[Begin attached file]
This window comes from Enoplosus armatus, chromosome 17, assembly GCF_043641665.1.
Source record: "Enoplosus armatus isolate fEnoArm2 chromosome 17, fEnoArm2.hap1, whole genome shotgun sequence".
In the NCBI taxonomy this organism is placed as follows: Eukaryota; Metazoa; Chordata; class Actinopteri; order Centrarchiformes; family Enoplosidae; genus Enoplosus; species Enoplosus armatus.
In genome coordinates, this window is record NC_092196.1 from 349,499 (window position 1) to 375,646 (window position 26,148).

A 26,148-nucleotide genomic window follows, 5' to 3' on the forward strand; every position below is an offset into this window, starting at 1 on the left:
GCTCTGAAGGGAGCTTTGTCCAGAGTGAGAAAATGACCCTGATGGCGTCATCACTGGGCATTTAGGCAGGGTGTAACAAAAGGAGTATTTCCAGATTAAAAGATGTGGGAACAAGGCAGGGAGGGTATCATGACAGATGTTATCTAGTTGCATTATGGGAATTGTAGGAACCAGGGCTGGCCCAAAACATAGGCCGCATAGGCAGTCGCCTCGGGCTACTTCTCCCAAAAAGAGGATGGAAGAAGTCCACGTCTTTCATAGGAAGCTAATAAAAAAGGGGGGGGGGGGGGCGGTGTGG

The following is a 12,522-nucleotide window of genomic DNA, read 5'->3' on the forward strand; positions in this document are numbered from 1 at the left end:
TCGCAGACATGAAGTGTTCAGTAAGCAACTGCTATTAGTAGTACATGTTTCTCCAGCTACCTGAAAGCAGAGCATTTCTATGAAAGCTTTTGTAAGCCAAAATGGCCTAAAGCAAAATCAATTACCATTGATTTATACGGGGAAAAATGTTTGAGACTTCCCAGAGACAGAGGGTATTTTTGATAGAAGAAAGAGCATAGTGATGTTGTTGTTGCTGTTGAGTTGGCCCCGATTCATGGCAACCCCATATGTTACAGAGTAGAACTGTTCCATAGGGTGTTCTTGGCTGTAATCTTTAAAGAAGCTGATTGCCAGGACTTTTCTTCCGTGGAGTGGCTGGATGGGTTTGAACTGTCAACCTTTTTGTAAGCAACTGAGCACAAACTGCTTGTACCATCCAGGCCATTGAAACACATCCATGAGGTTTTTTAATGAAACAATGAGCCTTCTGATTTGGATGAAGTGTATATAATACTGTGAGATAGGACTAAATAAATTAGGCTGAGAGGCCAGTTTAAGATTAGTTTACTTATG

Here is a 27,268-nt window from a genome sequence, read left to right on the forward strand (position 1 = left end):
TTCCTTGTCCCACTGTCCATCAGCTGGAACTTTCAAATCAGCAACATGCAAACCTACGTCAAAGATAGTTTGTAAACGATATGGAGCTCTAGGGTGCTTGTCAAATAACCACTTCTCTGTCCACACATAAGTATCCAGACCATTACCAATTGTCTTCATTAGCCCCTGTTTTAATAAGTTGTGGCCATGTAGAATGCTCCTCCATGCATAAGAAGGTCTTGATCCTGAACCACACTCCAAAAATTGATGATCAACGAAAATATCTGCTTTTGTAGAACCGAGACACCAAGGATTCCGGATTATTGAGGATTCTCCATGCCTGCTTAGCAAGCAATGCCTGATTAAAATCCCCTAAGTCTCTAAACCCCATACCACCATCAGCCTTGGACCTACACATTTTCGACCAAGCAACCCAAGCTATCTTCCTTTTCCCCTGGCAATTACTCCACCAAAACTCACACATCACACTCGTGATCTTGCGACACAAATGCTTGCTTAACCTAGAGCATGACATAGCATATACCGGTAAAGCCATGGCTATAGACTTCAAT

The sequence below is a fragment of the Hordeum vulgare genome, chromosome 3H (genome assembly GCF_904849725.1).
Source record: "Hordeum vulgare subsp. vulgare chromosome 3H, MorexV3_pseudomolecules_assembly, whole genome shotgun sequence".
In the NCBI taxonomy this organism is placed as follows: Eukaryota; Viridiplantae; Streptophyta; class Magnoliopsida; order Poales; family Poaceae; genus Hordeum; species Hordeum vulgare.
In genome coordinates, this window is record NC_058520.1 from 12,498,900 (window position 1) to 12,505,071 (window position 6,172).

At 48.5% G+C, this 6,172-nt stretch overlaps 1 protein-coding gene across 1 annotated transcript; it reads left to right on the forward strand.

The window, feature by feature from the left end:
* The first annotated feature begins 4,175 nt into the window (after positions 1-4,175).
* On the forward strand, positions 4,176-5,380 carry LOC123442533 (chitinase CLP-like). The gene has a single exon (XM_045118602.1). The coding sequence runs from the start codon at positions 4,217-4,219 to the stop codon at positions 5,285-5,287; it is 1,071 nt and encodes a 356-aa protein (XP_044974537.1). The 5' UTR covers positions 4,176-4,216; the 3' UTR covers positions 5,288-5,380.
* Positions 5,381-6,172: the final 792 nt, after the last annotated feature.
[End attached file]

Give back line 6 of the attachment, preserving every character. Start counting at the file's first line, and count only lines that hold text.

GCTCTGAAGGGAGCTTTGTCCAGAGTGAGAAAATGACCCTGATGGCGTCATCACTGGGCATTTAGGCAGGGTGTAACAAAAGGAGTATTTCCAGATTAAAAGATGTGGGAACAAGGCAGGGAGGGTATCATGACAGATGTTATCTAGTTGCATTATGGGAATTGTAGGAACCAGGGCTGGCCCAAAACATAGGCCGCATAGGCAGTCGCCTCGGGCTACTTCTCCCAAAAAGAGGATGGAAGAAGTCCACGTCTTTCATAGGAAGCTAATAAAAAAGGGGGGGGGGGGGGCGGTGTGG